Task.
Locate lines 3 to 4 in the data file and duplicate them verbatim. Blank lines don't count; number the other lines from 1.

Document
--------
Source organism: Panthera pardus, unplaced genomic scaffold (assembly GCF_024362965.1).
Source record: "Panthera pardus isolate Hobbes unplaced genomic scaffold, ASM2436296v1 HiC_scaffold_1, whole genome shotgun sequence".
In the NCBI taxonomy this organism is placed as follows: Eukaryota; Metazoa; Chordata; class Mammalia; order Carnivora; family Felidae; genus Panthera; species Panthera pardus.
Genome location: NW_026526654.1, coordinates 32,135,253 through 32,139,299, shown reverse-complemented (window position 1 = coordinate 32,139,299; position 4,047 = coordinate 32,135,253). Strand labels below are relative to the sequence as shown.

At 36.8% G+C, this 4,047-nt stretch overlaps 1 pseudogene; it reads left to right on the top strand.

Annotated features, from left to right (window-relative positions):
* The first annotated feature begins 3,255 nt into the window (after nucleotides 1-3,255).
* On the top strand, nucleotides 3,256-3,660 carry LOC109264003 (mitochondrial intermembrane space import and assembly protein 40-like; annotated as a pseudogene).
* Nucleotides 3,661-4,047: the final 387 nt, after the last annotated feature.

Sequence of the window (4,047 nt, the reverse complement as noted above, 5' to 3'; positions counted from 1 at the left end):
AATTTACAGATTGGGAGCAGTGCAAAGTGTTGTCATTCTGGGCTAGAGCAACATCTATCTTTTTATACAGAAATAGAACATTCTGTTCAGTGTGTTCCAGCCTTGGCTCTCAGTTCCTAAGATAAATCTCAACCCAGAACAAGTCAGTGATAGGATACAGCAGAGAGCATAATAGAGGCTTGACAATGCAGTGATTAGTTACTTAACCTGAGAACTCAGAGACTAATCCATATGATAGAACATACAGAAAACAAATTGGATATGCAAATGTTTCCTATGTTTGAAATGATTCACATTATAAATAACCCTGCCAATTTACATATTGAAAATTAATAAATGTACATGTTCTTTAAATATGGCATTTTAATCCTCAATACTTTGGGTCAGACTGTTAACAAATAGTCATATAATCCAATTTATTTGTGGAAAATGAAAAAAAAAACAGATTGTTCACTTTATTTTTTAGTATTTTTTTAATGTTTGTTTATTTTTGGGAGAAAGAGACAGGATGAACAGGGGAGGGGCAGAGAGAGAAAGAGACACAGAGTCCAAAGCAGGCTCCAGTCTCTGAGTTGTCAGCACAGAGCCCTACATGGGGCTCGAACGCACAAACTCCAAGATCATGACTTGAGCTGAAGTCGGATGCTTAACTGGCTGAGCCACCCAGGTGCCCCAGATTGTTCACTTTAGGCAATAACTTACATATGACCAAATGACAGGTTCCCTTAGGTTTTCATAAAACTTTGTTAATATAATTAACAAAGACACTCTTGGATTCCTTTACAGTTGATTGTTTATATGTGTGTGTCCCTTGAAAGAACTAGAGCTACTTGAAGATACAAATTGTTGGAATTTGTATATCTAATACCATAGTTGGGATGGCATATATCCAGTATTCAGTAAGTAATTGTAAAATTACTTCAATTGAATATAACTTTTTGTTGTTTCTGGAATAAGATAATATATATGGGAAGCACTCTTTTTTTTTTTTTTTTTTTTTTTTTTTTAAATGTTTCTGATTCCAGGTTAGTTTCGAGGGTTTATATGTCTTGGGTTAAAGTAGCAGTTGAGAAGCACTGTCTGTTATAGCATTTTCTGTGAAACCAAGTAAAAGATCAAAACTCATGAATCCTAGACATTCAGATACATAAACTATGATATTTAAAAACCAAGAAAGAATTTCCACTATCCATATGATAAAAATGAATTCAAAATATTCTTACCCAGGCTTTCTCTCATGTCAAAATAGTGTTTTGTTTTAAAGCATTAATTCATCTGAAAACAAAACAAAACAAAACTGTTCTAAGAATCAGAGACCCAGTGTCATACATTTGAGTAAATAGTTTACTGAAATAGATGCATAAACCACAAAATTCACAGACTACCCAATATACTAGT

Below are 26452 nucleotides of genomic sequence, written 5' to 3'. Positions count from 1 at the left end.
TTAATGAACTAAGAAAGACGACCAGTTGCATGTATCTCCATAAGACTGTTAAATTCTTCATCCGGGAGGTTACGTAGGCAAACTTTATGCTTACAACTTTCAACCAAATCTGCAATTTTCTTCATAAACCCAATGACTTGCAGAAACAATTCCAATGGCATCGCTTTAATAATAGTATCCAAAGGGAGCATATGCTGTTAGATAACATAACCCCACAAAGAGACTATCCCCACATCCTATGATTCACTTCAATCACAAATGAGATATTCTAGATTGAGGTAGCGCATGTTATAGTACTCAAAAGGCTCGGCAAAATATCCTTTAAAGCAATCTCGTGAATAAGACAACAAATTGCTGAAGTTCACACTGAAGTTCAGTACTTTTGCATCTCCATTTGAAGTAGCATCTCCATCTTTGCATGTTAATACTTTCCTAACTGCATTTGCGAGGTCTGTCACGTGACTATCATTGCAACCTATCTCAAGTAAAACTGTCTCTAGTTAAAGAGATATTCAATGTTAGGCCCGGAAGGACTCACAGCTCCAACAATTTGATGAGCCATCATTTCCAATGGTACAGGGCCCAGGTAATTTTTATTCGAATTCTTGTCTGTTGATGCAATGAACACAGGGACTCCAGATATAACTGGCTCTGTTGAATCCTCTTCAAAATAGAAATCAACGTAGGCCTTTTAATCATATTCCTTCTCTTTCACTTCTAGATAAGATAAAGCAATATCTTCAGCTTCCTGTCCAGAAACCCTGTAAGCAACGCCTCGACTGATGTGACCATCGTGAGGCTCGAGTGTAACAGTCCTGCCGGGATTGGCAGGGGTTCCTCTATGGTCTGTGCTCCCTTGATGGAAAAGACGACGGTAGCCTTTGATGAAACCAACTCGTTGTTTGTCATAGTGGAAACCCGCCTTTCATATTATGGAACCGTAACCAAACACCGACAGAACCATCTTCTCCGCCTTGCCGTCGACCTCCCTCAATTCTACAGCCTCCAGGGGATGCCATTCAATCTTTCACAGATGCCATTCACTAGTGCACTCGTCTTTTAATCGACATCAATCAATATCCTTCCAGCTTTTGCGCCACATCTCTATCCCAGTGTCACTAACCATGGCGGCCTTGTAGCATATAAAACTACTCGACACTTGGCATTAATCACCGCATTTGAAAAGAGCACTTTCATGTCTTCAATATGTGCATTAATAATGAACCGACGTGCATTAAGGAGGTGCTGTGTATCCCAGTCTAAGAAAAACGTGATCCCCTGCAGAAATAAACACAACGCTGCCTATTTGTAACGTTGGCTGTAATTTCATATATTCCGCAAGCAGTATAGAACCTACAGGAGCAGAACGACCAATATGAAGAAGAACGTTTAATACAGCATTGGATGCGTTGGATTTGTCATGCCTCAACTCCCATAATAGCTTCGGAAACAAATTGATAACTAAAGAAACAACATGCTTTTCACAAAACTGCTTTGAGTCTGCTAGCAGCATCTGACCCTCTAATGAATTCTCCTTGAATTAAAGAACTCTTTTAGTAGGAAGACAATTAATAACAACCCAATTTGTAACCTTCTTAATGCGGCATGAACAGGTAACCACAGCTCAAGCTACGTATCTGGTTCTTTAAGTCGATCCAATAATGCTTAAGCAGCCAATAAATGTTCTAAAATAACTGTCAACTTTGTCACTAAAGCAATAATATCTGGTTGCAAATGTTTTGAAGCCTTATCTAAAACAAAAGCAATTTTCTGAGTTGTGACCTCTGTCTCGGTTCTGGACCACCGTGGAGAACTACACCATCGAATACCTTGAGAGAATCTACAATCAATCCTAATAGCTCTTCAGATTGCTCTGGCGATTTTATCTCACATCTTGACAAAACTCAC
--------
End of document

In the NCBI taxonomy this organism is placed as follows: Eukaryota; Metazoa; Chordata; class Mammalia; order Carnivora; family Felidae; genus Panthera; species Panthera pardus.
Genome location: NW_026526654.1, coordinates 32,135,253 through 32,139,299, shown reverse-complemented (window position 1 = coordinate 32,139,299; position 4,047 = coordinate 32,135,253). Strand labels below are relative to the sequence as shown.